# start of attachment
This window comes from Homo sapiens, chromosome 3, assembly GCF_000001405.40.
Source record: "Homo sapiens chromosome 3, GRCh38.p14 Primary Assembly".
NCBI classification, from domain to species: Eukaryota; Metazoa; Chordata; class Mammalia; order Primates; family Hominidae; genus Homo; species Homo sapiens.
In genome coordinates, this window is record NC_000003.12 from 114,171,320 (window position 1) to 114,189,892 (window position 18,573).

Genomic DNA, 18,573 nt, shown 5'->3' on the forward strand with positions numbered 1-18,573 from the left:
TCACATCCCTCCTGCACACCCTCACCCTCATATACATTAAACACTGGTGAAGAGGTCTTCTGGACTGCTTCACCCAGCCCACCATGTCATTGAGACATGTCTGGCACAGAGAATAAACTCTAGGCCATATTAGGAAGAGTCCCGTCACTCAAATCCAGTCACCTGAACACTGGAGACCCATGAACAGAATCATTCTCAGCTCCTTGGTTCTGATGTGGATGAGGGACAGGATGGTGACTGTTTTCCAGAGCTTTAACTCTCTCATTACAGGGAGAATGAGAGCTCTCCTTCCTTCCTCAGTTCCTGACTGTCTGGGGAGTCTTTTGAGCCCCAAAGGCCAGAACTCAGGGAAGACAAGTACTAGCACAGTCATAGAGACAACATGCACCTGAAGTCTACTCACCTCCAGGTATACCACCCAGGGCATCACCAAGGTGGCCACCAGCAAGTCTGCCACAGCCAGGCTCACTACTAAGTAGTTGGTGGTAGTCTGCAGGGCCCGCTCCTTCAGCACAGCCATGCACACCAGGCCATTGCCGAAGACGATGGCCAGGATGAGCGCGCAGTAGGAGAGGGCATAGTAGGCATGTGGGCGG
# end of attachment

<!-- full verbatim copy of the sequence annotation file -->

This window comes from Homo sapiens, chromosome 3, assembly GCF_000001405.40.
Source record: "Homo sapiens chromosome 3, GRCh38.p14 Primary Assembly".
NCBI classification, from domain to species: Eukaryota; Metazoa; Chordata; class Mammalia; order Primates; family Hominidae; genus Homo; species Homo sapiens.
In genome coordinates, this window is record NC_000003.12 from 114,171,320 (window position 1) to 114,189,892 (window position 18,573).

Genomic DNA, 18,573 nt, shown 5'->3' on the forward strand with positions numbered 1-18,573 from the left:
TCACATCCCTCCTGCACACCCTCACCCTCATATACATTAAACACTGGTGAAGAGGTCTTCTGGACTGCTTCACCCAGCCCACCATGTCATTGAGACATGTCTGGCACAGAGAATAAACTCTAGGCCATATTAGGAAGAGTCCCGTCACTCAAATCCAGTCACCTGAACACTGGAGACCCATGAACAGAATCATTCTCAGCTCCTTGGTTCTGATGTGGATGAGGGACAGGATGGTGACTGTTTTCCAGAGCTTTAACTCTCTCATTACAGGGAGAATGAGAGCTCTCCTTCCTTCCTCAGTTCCTGACTGTCTGGGGAGTCTTTTGAGCCCCAAAGGCCAGAACTCAGGGAAGACAAGTACTAGCACAGTCATAGAGACAACATGCACCTGAAGTCTACTCACCTCCAGGTATACCACCCAGGGCATCACCAAGGTGGCCACCAGCAAGTCTGCCACAGCCAGGCTCACTACTAAGTAGTTGGTGGTAGTCTGCAGGGCCCGCTCCTTCAGCACAGCCATGCACACCAGGCCATTGCCGAAGACGATGGCCAGGATGAGCGCGCAGTAGGAGAGGGCATAGTAGGCATGTGGGCGG